“I think a lot of people are unaware of CrossFit in the Northeast, especially in Boston, and we want to be a big part of promoting CrossFit and showing people what kind of results, fitness results, you can get through the CrossFit program,” says Chris Gosler, trainer at CrossFit Southie in Boston, Mass.
Once their one-on-one training had reached critical mass and the clients and coaches seemed ready for group classes, Gosler and Amy Ferro decided it was the right time to open a gym.
“We just looked around for a spot where this type of training wasn’t available, and we just went from there,” Gosler says.
But Ferro emphasizes that becoming an affiliate wasn’t easy. First, they had to find the space ideal to CrossFit, and then came insurance and affiliation paperwork. Equipment was next on the list, but they had already saved up enough money to buy what they needed. Unforeseen difficulties with their lease, renovations and permits added stress and pushed back their opening date.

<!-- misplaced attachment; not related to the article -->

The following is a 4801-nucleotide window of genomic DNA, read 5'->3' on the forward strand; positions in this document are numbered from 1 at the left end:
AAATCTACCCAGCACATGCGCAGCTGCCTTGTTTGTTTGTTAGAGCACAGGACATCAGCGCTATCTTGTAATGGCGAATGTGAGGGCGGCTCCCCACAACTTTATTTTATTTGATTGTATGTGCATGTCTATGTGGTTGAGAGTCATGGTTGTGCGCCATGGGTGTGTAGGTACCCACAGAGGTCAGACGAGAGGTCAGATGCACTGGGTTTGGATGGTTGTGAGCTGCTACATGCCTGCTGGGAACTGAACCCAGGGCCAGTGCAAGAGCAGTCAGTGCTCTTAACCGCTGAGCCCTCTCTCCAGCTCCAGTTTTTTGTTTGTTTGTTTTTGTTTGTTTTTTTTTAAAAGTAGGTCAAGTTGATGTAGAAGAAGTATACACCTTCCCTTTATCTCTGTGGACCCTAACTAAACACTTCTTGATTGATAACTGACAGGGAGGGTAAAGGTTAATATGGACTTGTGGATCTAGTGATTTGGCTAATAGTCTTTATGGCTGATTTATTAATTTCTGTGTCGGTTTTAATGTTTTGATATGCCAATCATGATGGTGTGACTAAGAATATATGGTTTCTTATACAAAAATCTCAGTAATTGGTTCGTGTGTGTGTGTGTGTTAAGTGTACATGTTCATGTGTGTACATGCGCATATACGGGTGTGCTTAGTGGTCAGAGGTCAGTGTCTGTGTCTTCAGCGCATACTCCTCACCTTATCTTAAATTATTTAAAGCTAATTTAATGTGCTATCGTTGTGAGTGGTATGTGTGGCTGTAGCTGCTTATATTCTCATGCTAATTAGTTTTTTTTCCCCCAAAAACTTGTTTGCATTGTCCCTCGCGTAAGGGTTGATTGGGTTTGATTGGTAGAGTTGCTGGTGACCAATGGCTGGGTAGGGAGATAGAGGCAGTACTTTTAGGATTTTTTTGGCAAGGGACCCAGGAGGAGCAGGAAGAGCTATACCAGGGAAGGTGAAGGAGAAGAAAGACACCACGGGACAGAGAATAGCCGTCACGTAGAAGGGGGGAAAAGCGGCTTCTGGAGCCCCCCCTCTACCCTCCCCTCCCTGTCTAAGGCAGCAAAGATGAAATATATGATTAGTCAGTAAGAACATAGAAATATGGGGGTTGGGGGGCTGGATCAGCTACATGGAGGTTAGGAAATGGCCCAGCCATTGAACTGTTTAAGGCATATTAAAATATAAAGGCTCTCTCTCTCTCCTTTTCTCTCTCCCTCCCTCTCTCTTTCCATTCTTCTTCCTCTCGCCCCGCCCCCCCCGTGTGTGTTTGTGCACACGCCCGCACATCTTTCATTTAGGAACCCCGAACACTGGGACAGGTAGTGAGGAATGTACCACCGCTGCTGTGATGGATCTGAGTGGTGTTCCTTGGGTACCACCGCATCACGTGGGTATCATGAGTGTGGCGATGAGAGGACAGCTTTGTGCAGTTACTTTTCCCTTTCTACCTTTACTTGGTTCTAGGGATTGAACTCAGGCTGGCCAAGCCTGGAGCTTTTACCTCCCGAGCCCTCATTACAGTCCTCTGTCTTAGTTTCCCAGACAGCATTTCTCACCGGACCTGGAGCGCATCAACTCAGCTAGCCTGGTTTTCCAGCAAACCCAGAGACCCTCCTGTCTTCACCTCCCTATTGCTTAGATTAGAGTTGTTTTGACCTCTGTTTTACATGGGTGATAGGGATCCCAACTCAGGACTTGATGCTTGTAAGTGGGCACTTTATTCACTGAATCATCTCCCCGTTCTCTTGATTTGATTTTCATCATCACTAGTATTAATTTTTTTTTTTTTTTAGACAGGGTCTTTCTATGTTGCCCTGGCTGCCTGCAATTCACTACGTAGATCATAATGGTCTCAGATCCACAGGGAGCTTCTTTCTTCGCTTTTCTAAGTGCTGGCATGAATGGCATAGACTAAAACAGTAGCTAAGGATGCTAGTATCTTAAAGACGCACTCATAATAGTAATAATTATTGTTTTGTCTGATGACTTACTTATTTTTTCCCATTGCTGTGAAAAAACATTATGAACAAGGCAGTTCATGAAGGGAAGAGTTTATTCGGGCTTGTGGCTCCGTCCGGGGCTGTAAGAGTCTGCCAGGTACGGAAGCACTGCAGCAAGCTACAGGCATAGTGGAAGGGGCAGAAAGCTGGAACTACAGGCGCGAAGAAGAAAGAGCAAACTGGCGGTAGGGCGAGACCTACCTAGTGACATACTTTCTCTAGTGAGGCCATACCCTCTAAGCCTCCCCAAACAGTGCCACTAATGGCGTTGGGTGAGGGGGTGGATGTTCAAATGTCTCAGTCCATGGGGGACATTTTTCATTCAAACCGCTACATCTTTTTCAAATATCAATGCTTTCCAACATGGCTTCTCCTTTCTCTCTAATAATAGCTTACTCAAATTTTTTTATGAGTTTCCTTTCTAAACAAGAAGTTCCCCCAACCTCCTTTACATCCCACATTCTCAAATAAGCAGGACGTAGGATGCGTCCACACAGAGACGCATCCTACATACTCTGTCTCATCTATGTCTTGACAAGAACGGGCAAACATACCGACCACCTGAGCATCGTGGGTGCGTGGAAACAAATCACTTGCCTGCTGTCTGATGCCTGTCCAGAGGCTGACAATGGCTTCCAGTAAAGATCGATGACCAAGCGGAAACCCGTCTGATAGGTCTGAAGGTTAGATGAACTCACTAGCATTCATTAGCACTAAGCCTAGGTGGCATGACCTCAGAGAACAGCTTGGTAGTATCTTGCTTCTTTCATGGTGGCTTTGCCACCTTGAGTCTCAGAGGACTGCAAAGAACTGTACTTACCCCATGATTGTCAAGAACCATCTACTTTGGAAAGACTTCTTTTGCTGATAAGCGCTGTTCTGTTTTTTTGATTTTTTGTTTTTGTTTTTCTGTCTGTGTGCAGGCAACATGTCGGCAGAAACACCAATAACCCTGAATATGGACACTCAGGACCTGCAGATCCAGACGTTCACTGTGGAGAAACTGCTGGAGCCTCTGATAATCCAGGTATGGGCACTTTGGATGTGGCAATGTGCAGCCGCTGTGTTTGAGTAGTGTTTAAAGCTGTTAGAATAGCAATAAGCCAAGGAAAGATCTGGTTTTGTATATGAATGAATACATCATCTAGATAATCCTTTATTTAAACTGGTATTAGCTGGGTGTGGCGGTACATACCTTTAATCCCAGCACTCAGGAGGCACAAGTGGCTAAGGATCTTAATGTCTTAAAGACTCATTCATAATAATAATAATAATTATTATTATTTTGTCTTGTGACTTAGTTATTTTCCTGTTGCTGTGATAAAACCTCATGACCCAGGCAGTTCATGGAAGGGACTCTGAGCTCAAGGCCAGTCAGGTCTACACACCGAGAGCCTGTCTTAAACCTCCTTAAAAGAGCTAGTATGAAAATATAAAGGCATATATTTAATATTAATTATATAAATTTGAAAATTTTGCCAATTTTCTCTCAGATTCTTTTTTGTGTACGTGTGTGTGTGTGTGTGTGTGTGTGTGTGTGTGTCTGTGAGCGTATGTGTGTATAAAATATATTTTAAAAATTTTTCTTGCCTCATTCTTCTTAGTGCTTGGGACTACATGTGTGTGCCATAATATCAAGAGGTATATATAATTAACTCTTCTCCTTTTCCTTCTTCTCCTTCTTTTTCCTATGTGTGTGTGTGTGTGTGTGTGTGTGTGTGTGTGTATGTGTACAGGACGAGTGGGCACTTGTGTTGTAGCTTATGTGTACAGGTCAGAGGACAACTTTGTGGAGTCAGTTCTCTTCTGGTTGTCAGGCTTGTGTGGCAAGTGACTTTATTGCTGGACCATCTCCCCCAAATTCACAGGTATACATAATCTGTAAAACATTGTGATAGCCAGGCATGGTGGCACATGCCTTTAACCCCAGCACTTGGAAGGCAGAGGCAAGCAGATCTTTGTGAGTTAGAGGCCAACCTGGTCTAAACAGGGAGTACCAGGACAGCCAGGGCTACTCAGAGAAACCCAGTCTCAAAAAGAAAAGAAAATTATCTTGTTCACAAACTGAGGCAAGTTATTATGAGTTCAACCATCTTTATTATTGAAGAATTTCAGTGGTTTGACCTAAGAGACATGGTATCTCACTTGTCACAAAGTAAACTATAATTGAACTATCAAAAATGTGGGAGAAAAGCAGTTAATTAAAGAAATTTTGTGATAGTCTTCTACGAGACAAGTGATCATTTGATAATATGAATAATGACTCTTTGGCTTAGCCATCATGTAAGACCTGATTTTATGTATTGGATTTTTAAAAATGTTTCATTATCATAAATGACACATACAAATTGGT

“For a while, it looked like we were never going to open,” Ferro says.
Ferro and Gosler have some advice to share with future gym owners. Ferro suggests to start the process off by being financially secure.
“If you don’t have the money to support yourself you could actually really find yourself in a lot of debt,” she cautions. “It’s not like it’s this instantly profitable business.”
“Once you’re up and running, people show up,” Gosler says. It just takes the initial investment and the time and effort to prepare for opening.
“You have to be invested, you have to love CrossFit, and you have to have enough time to put into it,” he says.
Video by Again Faster.
Additional reading: Outfit Your Box: An Equipment Procurement Guide by Eddie Lugo, published Aug. 1, 2008.